answered Nov 19 '10 at 06:56
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Alphadogg
1,383 points

0

You will never get sued for use of colors, because they cannot be copywritten or trademarked. If you create your own color or name for a color then you can trademark it. You could create a black, same as any other black, but call it MOSHE black. If you had a crayon in MOSHE BLACK and someone else decided to sell MOSHE BLACK crayons you would have a lawsuit.

What you need to be careful of is stealing someone else's logo, or identity. This sometimes comes in the form of a font. Some comapnies have their own font. CocaCola comes to mind.

answered Nov 18 '10 at 06:15
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Frank
2,079 points
  • Absolutely wrong. All you have to do is google for suit and colors. For example - http://www.colormatters.com/color_trademark.html, http://www.nytimes.com/2006/11/12/us/12artist.html?hp&ex=1163307600&en=081e787e5b955b23&ei=5094&partner=homepage, http://www.timesnews.net/article.php?id=9021230. Also, one can sue or be sued for anything. – Tim J 9 years ago
  • Tim is right, Franky B is wrong. See, e.g., http://library.findlaw.com/1995/Jan/1/128072.html (article re U.S. Supreme Court decision) and http://en.wikipedia.org/wiki/Tiffany_Blue (Wikipedia re Tiffany blue). – Dana Shultz 9 years ago
  • The color alone will never get you sued. Using the color in a combination or pattern changes things. Simply put, someone cannot simply copyright or trademark a color scheme, and even if they succeeded in doing they would not be successful in fling a SUCCESSFUL lawsuit. If that were the case Adidas would be sueing everyone with stripes, apple would be suing anyone with a silver keyboard, it just does not apply. – Frank 9 years ago
  • Franky, did you actually read the links that Dana provided? You can't get much higher in the US than the supreme court... – Tim J 9 years ago
  • There is booksmart, and then there is streetsmart. The bottom line is that nobody is going to sue you for a color scheme. Big corporations do not sue you unless if you are really pissing them off. Say i create a site and call it FRANKYB.org using the same google font, and google color scheme. The chances of me winning the lottery are a lot stronger than me actually getting sued and having to pay up. The worst that can happen is that I would be asked to change it, highly unlikely also. If you spend your whole time worrying about getting sued, you might as well never go into business!!! – Frank 9 years ago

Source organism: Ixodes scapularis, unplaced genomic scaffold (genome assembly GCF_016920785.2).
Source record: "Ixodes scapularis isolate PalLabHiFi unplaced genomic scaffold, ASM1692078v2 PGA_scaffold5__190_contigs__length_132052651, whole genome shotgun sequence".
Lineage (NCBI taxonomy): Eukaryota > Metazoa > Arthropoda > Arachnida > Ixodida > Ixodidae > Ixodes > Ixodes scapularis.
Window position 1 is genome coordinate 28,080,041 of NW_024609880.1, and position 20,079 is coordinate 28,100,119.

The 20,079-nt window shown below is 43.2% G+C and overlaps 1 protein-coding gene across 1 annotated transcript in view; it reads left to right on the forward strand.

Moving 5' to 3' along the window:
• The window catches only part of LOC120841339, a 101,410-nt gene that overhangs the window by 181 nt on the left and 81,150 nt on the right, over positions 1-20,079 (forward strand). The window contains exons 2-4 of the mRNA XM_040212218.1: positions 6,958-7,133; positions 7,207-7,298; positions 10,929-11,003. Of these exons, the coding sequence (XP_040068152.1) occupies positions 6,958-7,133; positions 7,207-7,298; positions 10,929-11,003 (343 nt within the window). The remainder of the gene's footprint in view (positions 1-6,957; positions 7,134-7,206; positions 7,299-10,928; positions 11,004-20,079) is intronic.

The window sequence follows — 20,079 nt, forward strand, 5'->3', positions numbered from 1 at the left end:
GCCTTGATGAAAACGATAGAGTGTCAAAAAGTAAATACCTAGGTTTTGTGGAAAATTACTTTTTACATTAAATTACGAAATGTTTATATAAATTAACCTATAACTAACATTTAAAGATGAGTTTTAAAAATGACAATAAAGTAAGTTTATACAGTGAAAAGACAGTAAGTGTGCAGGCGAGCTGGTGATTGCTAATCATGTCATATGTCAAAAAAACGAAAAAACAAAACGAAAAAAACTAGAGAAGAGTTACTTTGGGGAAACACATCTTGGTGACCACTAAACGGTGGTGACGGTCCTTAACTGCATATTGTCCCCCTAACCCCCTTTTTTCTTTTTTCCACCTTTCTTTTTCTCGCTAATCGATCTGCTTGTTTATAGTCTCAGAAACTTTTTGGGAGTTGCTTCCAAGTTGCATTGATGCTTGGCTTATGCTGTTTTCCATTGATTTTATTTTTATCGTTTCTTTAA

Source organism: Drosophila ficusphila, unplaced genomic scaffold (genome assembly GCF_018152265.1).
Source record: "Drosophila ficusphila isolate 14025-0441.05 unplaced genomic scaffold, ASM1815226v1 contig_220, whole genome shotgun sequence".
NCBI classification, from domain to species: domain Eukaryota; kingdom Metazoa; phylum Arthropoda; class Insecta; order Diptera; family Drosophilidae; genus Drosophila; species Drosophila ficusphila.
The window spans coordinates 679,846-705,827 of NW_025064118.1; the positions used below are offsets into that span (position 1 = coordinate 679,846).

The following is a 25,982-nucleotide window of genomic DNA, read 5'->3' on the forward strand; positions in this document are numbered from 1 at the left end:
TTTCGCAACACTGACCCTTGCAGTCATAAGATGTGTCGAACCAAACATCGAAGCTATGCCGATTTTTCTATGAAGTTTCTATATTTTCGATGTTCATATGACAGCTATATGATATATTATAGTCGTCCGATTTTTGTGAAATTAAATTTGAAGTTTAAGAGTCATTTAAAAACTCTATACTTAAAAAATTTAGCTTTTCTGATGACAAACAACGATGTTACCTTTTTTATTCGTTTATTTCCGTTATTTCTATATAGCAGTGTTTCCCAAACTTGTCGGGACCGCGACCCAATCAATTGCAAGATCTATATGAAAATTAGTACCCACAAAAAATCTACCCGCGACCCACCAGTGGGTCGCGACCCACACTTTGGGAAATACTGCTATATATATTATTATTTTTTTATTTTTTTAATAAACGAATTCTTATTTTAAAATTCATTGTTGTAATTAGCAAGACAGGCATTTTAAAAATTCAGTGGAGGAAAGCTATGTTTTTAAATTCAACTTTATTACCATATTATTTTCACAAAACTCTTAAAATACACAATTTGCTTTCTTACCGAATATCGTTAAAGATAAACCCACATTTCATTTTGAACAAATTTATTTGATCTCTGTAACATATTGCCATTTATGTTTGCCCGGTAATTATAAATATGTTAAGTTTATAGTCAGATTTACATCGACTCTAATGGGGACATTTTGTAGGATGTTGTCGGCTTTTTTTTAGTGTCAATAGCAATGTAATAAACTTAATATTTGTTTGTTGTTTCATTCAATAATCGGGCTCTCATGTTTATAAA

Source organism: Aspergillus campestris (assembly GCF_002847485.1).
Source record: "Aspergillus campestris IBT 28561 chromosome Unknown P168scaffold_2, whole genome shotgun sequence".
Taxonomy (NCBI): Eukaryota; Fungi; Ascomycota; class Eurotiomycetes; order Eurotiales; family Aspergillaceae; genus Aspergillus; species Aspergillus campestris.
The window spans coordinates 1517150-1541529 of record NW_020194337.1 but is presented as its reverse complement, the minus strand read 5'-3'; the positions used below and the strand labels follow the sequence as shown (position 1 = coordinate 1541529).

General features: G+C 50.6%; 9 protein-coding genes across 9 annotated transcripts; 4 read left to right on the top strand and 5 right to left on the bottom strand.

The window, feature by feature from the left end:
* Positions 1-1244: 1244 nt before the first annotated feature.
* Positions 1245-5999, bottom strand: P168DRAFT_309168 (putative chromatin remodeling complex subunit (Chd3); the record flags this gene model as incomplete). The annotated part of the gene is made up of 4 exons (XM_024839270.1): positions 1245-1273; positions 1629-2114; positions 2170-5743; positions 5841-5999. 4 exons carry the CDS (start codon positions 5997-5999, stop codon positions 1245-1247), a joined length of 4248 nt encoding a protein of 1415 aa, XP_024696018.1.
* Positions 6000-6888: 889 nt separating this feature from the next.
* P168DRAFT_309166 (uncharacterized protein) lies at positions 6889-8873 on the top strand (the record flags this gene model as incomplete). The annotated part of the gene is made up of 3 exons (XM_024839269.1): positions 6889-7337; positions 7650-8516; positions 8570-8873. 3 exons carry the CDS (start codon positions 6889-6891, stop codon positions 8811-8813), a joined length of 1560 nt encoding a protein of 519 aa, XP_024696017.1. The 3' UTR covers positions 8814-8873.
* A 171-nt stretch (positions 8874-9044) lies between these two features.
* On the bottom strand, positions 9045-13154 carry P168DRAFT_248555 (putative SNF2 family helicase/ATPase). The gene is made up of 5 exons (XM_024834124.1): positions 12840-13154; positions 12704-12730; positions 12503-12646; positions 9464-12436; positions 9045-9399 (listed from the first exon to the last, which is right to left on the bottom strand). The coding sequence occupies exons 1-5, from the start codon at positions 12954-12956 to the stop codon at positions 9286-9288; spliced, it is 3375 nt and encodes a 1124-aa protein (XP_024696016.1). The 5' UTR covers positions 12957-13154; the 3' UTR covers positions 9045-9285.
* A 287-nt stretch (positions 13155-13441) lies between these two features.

• You can sue anyone for anything, which is reason enough to be careful. As for winning the case, it usually requires the two parties to be competitors with the same offering, such that there is a case for confusion in the buyer of the source of the product/service. – Alphadogg 9 years ago

0

I couldn't fit all the counter examples to Franky B's assertion that "nobody is going to sue you", so here are a bunch of refutations. Note that many of the companies I have NEVER heard of.

http://www.amarketplaceofideas.com/scotts-miracle-gro-sues-terracycle-over-color-scheme-of-label-and-claims-of-organic-superiority.htm http://www.timesnews.net/article.php?id=9021230 http://exclaim.ca/News/eddie_van_halen_sues_nike_over_shoes_colour_scheme/ http://colormatters.blogspot.com/2009/07/color-infringement-microsoft-vs-google.html http://www.alabar.org/sections/intellectualproperty/pdf/BruceSiegal-TrendsinTMProtection.pdf http://fastfood.ocregister.com/2009/08/05/in-n-out-settles-copycat-lawsuit/30195/ It goes on and on - that was only 2 minutes of searching and pasting.

All it takes is someone to take an interest in a color scheme that you have used.

In summary, Dana's link to the Supreme Court decision is the precedent that will be used and referred to.

answered Nov 19 '10 at 01:38
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Tim J
8,346 points
  • It usually requires the two parties to be competitors with the same offering. – Alphadogg 9 years ago
  • I understand that - it is meant to stop companies from confusing the public. And I never stated otherwise. The problem I am trying to point out is that the blanket statements about "never being sued" or you "can't TM a color" are so obviously false that I can't believe they are still posted. The "common sense" and "practical" argument I agree with - but the absolute assertions are absolutely wrong. – Tim J 9 years ago